10 Signs of Dental Disease In Pets You Might Be Overlooking

Posted - February 23, 2024

By Carol Bryant, Professional Pet Blogger

Dental disease in pets has a way of sneaking up on pet parents. By age three, 8 out of 10 dogs and 7 out of 10 cats show signs of periodontal disease with potential bone loss 

Plaque, dog breath, and broken teeth are all common issues, but there are more sinister forms of dental disease in pets that get overlooked. Fortunately, knowing what to look for is the key to stopping dental problems from progressing in your dogs and cats. 

Here are ten signs of dental disease to pay attention to in your pets, along with fact-filled advice to keep their mouths and teeth in tip-top shape. 

  • Bleeding Gums 
  • Pawing or Rubbing at the Mouth 
  • Dropping Food While Eating  
  • Chewing on One Side of the Mouth 
  • Sneezing or Nasal Discharge 
  • Won’t Play with Toys 
  • Swollen Face 
  • Excessive Drooling 
  • Irritability or Change in Behavior 
  • Resistance to Having Their Face or Mouth Touched  

How To Examine Your Pet’s Mouth at Home 

Retract your pet’s lips into a smile, and look at the teeth and gums. The gums should be pink and free of bumps and ulcers. The teeth should be white. 

Excess tartar will make teeth look yellow or brown. Pay attention to any loose or broken teeth. Take a whiff here, too. A smelly mouth may indicate periodontal disease.  

Make sure there is no food matter, bits of debris, or wads of hair wedged between the teeth, lodged on the roof of the mouth, or caught under the tongue. Examine the lips for ulcers or cracks. 

Did you know dogs and cats suffer from dry mouth? The medical term for dry mouth is xerostomia. Be sure to read this article about dry mouth signs, causes, and symptoms in pets. 

How To Care For Your Pet’s Teeth At Home 

If you’ve never attempted to care for your pet’s teeth, there’s no better time than the present. The only effective treatment for your pet’s dental pain is to address the underlying issue. Follow these steps to better dental hygiene in dogs and cats:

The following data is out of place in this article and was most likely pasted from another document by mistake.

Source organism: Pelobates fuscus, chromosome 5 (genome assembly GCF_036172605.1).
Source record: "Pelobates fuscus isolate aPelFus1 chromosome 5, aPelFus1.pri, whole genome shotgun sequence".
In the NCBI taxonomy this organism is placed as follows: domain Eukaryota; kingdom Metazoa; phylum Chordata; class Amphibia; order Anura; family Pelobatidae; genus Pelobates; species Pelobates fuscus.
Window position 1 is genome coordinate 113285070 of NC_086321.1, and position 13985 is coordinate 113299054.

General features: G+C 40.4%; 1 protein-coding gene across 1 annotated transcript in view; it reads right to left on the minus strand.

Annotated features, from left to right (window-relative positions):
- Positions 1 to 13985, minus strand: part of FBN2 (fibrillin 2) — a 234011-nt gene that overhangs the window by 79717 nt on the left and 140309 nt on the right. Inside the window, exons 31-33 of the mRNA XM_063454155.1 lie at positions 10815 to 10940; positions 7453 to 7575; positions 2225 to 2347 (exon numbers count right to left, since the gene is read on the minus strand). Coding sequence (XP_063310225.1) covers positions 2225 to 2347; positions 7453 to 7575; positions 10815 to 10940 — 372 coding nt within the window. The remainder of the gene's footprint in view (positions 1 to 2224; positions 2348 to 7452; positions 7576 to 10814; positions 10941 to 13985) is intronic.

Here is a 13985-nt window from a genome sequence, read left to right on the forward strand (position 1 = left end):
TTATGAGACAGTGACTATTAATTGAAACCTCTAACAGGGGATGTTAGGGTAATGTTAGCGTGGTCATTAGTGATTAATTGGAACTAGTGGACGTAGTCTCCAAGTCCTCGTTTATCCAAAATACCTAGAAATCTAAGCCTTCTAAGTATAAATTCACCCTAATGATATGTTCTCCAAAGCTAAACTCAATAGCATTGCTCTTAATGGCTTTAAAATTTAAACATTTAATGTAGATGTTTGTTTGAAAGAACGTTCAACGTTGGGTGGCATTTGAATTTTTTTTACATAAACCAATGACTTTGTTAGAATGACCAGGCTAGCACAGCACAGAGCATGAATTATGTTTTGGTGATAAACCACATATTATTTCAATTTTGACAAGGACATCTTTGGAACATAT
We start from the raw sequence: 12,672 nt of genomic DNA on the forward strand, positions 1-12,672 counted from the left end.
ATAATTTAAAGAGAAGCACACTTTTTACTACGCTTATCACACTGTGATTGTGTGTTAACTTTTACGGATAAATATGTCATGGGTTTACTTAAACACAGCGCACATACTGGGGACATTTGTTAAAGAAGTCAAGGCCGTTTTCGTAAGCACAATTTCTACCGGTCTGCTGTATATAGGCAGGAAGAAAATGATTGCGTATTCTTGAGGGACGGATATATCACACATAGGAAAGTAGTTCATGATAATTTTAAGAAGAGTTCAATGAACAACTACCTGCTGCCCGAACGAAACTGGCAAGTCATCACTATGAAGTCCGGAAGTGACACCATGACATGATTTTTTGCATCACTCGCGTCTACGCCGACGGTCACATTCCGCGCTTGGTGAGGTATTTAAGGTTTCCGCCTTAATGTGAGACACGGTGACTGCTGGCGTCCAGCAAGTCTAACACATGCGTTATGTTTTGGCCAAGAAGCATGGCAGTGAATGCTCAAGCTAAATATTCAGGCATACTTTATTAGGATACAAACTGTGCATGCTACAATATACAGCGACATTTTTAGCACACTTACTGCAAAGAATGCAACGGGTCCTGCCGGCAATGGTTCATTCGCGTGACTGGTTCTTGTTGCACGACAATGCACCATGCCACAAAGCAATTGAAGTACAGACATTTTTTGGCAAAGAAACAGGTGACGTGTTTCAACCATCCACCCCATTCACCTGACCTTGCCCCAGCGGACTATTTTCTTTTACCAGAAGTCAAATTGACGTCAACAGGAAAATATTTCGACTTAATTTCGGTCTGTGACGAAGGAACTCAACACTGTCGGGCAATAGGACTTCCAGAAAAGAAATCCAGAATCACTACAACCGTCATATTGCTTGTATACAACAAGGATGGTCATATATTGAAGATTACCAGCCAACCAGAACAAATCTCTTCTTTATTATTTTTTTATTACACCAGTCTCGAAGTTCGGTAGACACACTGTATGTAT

1. Start with a thorough dental examination from the veterinarian. They can decide if your pet needs a professional cleaning under anesthesia. This allows you to start with a clean slate.  
  2. Follow veterinary instructions. Your veterinarian may recommend full-mouth digital radiographs to assess all teeth’ anatomy and health, bone structure, and root health.  
  3. Be proactive and begin an oral care regimen at home. Read my article if your pet does not like anyone touching their mouth. It can be done with patience and practice.  
  4. Incorporate Oratene® Brushless Oral Care products into your daily routine. Each product in the line was developed for ease of use, is antibiotic-free, uses a patented LP3 enzyme system, and is affordable. Here are our recommendations: 
  5. Oratene Enzymatic Water Additive: Flavorless, freshens breath, promotes healthy teeth and gums, manages dry mouth, prevents plaque build-up and odor-causing germs. 
  6. Oratene Enzymatic Brushless Toothpaste Gel: No brush needed, same benefits as the water additive, flavorless and simple to use. 
  7. Oratene Enzymatic Brushless Breath Freshener: Spray three pumps onto teeth, gums, and cheeks. It is great for on-the-go.  
  8. Feeding a healthy, well-balanced diet. This is important for overall good health.  
  9. Read treat labels. Some products contain unnecessary sugars and salt that pets do not need. 
  10. Clean the water bowl regularly. Ensure your pet has access to clean, fresh water to help rinse away food particles and bacteria.
  11. Practice positive reinforcement. Make dental care a positive experience by praising your pet and limiting practice oral care sessions to a few seconds. Gradually increase the time.  
  12. Avoid hard objects. Hard chews like bones or antlers may harm teeth and cause fractures.  
  13. Offer dental chews. Read labels, look for more natural ingredients, and always offer a size-appropriate chew so your pet does not choke. Always monitor your pets when eating treats and chews.  

Can Kibble Clean My Dog’s Teeth? 

In a word, no. Believing kibble cleans a dog’s teeth is the equivalent of chewing pretzels and hoping it cleans tartar off human teeth.  

According to holistic veterinarian Dr. Judy Morgan, “Kibble can contribute to dental disease in that it is ultra-processed at high heats. High heat processing has been shown to increase inflammation and periodontal disease in the body. Kibble contains starches and fillers that break down into sugar, contributing to plaque and bad bacteria build-up. A study in Australia showed that dental health declined in just 17 days after switching from a raw to a kibble diet in dogs. Another study showed higher dental disease in cats fed a dry food diet versus feral cats eating a (raw) diet in the wild.” 

Check out our Frequently Asked Questions page for more about pet dental care. Cheers to oral care, clean teeth, and fresh breath for your pets! 

About the Author

Arden Moore

Gayle King introduced Carol Bryant as a “dog lover of the highest order” when she and her Cocker Spaniel, Dexter, appeared on Oprah Radio. Carol is well-known in the pet industry, having appeared on television, radio shows, and podcasts, as well as in articles from CNN and Yahoo to Dogster and Today.com. She is the founder of the award-winning blog FidoseofReality.com and is the Immediate Past President of the Dog Writers Association of America.




Skip to content